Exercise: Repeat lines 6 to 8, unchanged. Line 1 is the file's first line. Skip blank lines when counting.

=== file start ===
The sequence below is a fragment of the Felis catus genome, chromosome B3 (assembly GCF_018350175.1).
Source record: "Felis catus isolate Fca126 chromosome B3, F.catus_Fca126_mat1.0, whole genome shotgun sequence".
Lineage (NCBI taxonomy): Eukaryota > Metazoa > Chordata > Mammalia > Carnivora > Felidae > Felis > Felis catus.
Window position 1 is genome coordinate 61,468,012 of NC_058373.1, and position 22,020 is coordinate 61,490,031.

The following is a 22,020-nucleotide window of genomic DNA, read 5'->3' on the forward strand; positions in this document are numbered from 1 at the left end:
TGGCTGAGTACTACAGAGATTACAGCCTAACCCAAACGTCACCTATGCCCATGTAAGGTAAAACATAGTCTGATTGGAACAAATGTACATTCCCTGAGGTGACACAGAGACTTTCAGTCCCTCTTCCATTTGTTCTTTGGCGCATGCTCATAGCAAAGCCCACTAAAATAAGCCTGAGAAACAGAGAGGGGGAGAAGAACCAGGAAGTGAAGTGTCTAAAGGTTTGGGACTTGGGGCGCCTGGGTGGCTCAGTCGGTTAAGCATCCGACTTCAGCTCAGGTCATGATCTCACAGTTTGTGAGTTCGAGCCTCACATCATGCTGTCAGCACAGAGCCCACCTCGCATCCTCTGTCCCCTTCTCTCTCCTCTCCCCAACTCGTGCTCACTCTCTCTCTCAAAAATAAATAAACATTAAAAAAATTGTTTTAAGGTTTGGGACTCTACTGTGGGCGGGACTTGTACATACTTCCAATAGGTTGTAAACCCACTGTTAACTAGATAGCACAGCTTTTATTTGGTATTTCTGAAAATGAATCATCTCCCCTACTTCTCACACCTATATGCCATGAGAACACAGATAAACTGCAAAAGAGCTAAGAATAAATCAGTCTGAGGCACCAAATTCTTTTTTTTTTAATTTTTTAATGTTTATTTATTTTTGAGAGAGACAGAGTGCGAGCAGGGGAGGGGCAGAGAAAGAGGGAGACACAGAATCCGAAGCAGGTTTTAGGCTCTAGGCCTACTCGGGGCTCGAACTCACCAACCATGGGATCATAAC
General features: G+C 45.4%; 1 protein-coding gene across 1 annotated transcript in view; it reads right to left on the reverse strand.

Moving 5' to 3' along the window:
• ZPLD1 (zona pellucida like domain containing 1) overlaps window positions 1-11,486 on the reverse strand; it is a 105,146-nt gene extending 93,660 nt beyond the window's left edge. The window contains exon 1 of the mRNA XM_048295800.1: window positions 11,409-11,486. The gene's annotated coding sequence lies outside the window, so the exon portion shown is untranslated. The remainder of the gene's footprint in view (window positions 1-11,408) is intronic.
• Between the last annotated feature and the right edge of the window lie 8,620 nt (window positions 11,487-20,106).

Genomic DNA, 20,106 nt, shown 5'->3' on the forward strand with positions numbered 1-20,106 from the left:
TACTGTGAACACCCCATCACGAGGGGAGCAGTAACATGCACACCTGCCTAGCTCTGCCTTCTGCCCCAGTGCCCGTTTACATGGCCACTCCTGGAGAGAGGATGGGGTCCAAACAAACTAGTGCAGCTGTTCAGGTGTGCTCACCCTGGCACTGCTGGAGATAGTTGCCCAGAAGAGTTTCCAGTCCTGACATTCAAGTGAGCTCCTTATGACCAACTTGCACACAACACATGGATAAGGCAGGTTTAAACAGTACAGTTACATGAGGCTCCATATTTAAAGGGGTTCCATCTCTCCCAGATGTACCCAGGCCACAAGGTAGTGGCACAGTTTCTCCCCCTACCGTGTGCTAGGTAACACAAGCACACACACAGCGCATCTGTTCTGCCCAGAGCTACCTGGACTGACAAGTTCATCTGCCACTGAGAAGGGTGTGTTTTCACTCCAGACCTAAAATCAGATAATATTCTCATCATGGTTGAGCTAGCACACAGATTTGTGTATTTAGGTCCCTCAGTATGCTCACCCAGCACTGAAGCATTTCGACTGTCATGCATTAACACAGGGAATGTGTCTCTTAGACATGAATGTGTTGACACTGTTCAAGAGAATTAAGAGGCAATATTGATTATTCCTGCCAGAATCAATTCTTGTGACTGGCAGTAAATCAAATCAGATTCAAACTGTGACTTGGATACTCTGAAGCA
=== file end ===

TGGCTGAGTACTACAGAGATTACAGCCTAACCCAAACGTCACCTATGCCCATGTAAGGTAAAACATAGTCTGATTGGAACAAATGTACATTCCCTGAGGTGACACAGAGACTTTCAGTCCCTCTTCCATTTGTTCTTTGGCGCATGCTCATAGCAAAGCCCACTAAAATAAGCCTGAGAAACAGAGAGGGGGAGAAGAACCAGGAAGTGAAGTGTCTAAAGGTTTGGGACTTGGGGCGCCTGGGTGGCTCAGTCGGTTAAGCATCCGACTTCAGCTCAGGTCATGATCTCACAGTTTGTGAGTTCGAGCCTCACATCATGCTGTCAGCACAGAGCCCACCTCGCATCCTCTGTCCCCTTCTCTCTCCTCTCCCCAACTCGTGCTCACTCTCTCTCTCAAAAATAAATAAACATTAAAAAAATTGTTTTAAGGTTTGGGACTCTACTGTGGGCGGGACTTGTACATACTTCCAATAGGTTGTAAACCCACTGTTAACTAGATAGCACAGCTTTTATTTGGTATTTCTGAAAATGAATCATCTCCCCTACTTCTCACACCTATATGCCATGAGAACACAGATAAACTGCAAAAGAGCTAAGAATAAATCAGTCTGAGGCACCAAATTCTTTTTTTTTTAATTTTTTAATGTTTATTTATTTTTGAGAGAGACAGAGTGCGAGCAGGGGAGGGGCAGAGAAAGAGGGAGACACAGAATCCGAAGCAGGTTTTAGGCTCTAGGCCTACTCGGGGCTCGAACTCACCAACCATGGGATCATAAC
General features: G+C 45.4%; 1 protein-coding gene across 1 annotated transcript in view; it reads right to left on the reverse strand.

Moving 5' to 3' along the window: